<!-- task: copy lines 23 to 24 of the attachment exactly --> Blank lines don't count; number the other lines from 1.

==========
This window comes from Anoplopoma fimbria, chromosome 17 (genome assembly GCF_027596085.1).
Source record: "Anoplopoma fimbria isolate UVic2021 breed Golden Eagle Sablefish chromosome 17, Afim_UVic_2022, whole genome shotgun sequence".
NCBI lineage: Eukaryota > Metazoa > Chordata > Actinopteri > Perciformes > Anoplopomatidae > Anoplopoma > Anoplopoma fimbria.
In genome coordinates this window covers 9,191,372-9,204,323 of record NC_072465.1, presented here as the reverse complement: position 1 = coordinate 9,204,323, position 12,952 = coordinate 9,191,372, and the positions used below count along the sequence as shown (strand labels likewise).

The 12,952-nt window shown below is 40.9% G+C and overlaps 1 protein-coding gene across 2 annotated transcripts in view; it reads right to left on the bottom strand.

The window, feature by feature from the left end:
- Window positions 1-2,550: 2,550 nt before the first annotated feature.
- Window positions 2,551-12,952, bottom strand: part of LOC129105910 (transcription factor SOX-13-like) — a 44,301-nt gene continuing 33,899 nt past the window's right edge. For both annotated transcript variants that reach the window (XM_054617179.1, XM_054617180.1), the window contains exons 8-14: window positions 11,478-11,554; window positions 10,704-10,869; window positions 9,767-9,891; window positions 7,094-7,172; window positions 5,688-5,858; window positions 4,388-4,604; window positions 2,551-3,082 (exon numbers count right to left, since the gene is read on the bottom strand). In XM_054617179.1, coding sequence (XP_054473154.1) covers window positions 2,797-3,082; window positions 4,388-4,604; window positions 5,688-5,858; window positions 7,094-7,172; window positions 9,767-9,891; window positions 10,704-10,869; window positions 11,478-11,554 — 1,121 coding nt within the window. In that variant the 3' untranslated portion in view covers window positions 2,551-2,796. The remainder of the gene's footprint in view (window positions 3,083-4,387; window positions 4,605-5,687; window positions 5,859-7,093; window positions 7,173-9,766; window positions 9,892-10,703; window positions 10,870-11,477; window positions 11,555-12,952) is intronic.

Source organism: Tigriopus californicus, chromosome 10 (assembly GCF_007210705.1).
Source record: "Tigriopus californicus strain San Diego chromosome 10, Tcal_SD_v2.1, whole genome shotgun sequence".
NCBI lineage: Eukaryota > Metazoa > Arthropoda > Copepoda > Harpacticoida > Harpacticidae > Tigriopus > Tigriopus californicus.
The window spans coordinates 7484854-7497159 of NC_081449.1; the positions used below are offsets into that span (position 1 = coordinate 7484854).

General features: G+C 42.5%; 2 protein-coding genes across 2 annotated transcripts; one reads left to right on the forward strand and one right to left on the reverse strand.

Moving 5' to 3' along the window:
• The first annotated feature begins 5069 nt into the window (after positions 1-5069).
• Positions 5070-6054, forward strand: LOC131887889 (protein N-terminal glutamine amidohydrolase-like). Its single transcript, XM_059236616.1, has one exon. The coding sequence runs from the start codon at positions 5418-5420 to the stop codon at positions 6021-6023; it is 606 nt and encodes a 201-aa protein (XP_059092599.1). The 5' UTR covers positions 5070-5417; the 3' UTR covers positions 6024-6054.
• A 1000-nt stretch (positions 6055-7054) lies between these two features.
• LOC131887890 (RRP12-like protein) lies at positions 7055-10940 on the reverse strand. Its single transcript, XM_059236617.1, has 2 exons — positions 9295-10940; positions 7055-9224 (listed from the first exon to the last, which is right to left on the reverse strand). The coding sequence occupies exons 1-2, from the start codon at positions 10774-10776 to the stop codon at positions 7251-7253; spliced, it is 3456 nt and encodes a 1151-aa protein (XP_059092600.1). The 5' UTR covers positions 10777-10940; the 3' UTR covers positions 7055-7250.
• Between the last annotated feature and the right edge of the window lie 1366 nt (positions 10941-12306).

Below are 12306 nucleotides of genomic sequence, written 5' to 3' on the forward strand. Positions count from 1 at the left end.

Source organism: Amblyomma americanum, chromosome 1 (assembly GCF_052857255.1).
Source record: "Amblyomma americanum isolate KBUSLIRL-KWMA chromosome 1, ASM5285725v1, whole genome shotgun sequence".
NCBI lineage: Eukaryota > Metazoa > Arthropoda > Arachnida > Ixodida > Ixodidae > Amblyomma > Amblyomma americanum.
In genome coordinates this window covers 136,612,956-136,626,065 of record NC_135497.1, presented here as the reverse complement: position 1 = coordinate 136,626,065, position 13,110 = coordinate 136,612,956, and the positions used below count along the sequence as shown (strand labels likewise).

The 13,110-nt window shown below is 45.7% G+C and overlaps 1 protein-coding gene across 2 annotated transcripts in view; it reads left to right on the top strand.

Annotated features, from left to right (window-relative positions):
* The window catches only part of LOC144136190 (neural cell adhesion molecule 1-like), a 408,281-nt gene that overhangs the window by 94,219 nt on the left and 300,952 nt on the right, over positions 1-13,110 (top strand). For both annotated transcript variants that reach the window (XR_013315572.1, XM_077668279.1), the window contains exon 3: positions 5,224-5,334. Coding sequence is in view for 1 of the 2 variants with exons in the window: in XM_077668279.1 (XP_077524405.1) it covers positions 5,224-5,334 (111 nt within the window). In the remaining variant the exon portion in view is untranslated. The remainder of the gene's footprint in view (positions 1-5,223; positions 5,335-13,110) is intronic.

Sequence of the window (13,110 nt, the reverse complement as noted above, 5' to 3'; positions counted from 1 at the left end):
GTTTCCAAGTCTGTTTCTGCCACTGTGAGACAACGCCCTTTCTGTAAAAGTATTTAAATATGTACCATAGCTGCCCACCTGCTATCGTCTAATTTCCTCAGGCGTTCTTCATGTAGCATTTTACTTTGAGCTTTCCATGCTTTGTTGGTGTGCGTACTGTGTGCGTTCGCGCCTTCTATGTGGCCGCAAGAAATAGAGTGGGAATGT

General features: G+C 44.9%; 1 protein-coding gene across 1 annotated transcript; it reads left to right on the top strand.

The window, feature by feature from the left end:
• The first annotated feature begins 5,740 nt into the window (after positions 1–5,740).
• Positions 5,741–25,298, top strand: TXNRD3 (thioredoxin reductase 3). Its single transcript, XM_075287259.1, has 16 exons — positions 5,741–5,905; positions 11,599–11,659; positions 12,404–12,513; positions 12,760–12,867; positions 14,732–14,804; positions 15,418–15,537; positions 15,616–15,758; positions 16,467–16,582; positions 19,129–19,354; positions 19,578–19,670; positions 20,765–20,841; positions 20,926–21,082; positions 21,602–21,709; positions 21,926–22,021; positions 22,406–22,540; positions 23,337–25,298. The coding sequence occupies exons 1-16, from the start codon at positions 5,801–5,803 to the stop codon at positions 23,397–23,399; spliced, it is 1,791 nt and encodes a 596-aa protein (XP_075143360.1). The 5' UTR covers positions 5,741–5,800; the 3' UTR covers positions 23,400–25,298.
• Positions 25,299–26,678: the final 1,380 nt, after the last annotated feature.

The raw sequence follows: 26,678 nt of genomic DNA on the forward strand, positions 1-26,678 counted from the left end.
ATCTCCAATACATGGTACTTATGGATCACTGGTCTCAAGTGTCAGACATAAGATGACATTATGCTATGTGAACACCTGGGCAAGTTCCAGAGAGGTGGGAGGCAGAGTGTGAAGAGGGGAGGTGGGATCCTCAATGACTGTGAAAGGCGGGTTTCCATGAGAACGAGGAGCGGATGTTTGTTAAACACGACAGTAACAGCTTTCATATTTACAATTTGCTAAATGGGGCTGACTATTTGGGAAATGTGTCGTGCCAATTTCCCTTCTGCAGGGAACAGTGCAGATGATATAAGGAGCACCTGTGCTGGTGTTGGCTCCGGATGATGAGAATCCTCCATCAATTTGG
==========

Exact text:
NCBI lineage: Eukaryota > Metazoa > Arthropoda > Arachnida > Ixodida > Ixodidae > Amblyomma > Amblyomma americanum.
In genome coordinates this window covers 136,612,956-136,626,065 of record NC_135497.1, presented here as the reverse complement: position 1 = coordinate 136,626,065, position 13,110 = coordinate 136,612,956, and the positions used below count along the sequence as shown (strand labels likewise).